It’s a good idea to involve a professional therapist in any confrontation or intervention with a loved one. Professionals are trained to bring up the subject gently. They know the best language to use without sounding accusatory or judgmental. They can also guide family and friends on how to cope with the stress of living with an addict.

People with signs of Adderall addiction are often high achievers and driven to do well academically or professionally. They begin misusing these medications to improve focus and performance. When approaching someone who shows signs and symptoms of addiction, it’s important to express support and understanding and listen to their fears and reservations about coping with life without the medicine.

Here are Some Tips to Help a Person with Signs of Addiction:

Do:

  • Maintain balance and integrity (don’t get convinced to try out the drug with the addict)
  • Help the person find the best rehab facility for addiction treatment
  • Stand by them even when the going gets rough
  • Insist on professional help at an accredited rehab center
  • Intervention should be done with love and care

Don’t:

  • Don’t expect the person to admit there’s a problem immediately
  • Don’t expect immediate results from rehab (it can take anywhere from 30 days to several months)
  • Don’t assume rehab will resolve all problems

I Think I’m Addicted to Adderall – What Should I Do?

Treating alcohol and drug addiction is a complicated process and must be done under the supervision of healthcare professionals. Quitting the medicine cold turkey is not a good idea. Withdrawal from the medication requires a slow taper to ensure it is safe and comfortable. The symptoms of withdrawal can be rough, and detox should be performed under the supervision of medical professionals.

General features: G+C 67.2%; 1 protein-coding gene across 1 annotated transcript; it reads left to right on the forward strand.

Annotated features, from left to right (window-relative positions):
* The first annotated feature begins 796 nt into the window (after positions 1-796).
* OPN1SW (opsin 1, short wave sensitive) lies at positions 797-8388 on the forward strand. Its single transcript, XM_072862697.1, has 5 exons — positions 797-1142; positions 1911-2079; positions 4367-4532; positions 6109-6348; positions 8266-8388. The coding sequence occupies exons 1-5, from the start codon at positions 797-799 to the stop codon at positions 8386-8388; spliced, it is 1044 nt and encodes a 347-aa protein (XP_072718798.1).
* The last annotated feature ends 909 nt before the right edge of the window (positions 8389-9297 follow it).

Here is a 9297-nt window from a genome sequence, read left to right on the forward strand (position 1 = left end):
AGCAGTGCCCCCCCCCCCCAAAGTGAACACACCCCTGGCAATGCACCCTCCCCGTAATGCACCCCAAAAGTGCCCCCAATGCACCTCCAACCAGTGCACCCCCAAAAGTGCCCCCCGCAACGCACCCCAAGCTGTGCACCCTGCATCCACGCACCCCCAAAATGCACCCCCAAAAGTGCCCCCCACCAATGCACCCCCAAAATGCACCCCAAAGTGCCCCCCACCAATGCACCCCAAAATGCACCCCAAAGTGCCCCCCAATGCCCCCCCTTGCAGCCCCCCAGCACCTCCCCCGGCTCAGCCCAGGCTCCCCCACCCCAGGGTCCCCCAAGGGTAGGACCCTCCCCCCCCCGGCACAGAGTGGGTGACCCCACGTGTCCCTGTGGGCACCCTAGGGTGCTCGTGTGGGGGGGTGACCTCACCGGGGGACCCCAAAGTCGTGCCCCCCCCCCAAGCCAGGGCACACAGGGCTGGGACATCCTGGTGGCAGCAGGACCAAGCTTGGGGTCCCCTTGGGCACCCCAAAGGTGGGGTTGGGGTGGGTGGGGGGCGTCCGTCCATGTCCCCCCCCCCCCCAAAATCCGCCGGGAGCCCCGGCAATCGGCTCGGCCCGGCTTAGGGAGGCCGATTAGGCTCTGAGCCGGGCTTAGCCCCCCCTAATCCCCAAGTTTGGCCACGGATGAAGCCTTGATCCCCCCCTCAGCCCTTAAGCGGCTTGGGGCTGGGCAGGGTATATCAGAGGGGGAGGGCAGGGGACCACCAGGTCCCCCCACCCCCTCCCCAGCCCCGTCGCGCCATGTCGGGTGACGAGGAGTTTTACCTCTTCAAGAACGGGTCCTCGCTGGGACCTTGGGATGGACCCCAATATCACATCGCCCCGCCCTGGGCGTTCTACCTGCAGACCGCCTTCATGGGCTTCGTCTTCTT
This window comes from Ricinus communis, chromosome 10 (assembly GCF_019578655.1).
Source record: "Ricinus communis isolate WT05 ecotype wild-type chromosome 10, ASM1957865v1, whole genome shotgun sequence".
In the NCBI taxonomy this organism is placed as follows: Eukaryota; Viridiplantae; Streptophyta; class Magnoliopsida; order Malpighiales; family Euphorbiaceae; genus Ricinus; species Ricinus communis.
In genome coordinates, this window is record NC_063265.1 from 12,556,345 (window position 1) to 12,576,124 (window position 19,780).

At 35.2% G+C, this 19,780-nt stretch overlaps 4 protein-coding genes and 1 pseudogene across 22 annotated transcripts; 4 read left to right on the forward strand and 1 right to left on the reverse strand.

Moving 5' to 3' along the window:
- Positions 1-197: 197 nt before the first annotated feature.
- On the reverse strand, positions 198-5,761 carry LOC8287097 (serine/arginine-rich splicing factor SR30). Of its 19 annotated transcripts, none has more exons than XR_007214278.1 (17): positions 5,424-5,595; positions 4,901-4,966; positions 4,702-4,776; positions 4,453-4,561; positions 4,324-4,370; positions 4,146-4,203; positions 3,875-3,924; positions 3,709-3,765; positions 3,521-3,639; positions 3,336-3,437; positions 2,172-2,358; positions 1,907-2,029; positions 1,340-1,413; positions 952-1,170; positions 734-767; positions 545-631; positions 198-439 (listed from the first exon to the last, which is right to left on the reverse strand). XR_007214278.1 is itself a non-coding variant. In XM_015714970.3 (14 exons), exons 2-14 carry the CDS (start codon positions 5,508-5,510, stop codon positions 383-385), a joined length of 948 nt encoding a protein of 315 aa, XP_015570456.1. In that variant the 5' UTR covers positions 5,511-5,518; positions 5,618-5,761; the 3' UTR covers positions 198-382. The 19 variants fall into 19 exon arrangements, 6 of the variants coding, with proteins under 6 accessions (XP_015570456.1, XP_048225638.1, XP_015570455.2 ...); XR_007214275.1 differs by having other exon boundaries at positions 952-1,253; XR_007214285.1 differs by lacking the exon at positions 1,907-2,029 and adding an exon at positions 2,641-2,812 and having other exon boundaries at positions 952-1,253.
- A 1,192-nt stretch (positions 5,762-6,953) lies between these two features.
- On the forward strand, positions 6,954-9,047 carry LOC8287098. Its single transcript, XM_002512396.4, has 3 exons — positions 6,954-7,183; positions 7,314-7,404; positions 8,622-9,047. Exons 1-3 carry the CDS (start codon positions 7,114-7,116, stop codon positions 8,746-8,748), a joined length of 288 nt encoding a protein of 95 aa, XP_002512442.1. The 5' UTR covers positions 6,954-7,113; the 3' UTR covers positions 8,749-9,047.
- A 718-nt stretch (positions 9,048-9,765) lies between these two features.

Detoxification at one of the best drug rehab centers can ensure that withdrawal from the drug is as safe and as comfortable as possible.

When the Adderall addiction signs and symptoms are obvious, it’s important to seek recovery care at a reliable treatment center. Inpatient and outpatient rehab centers offer programs where recovering addicts can detox safely and develop new coping strategies and life skills to beat addiction forever and remain drug-free. Any type of health insurance usually covers addiction treatment services.

Treatment Involves:

  • Intervention by a trained therapist to help the person realize they have a problem with stimulant addiction.
  • Detoxification at an addiction treatment center for a gradual withdrawal from the medication under supervision.
  • Entry into a formal drug rehab recovery program with evaluation for co-occurring mental health issues and behavioral counseling.
  • Long-term follow-up and relapse prevention strategies.

A number of outpatient and inpatient rehabilitation facilities offer various aftercare programs for people with a recent addiction to the medicine.

Sources
  1. David J Heal, Sharon L Smith, Jane Gosden, and David J Nutt, Amphetamine, past and present – a pharmacological and clinical perspective, June 2013, https://www.ncbi.nlm.nih.gov/pmc/articles/PMC3666194/
  2. Drug use trends remain stable or decline among teens, 2015, https://www.drugabuse.gov/related-topics/trends-statistics/infographics/monitoring-future-2015-survey-results
  3. Adderall abuse on the rise among young adults, Johns Hopkins study suggests, https://hub.jhu.edu/2016/02/16/adderall-abuse-rising-young-adults/
  4. Sara Bellum, 5 Myths About ADHD Drugs, 2013, https://teens.drugabuse.gov/blog/post/5-myths-about-adhd-drugs
  5. Lisa L. Weyandt, Tara L. White, Bergljot Gyda Gudmundsdottir, Adam Z. Nitenson, Emma S. Rathkey, Kelvin A. De Leon, and Stephanie A. Bjorn, Neurocognitive, Autonomic, and Mood Effects of Adderall: A Pilot Study of Healthy College Students, 2018, https://www.ncbi.nlm.nih.gov/pmc/articles/PMC6165228/
  6. Illicit drug positivity rate increases sharply in workplace testing, https://www.mlo-online.com/home/article/13008400/illicit-drug-positivity-rate-increases-sharply-in-workplace-testing
  7. SV Faraone and J Biederman, Efficacy of Adderall for attention-deficit/hyperactivity disorder: a meta-analysis, 2002, https://www.ncbi.nlm.nih.gov/books/NBK69423/
  8. Shaheen E Lakhan and Annette Kirchgessner, Prescription stimulants in individuals with and without attention deficit hyperactivity disorder: misuse, cognitive impact, and adverse effects, https://www.ncbi.nlm.nih.gov/pmc/articles/PMC3489818/
Medically Reviewed By Dr. Chinwe Okudo
Isaak Stotts

About Author

Isaak Stotts, LP

Isaak Stotts is an in-house medical writer in AddictionResource. Isaak learned addiction psychology at Aspen University and got a Master's Degree in Arts in Psychology and Addiction Counseling. After graduation, he became a substance abuse counselor, providing individual, group, and family counseling for those who strive to achieve and maintain sobriety and recovery goals.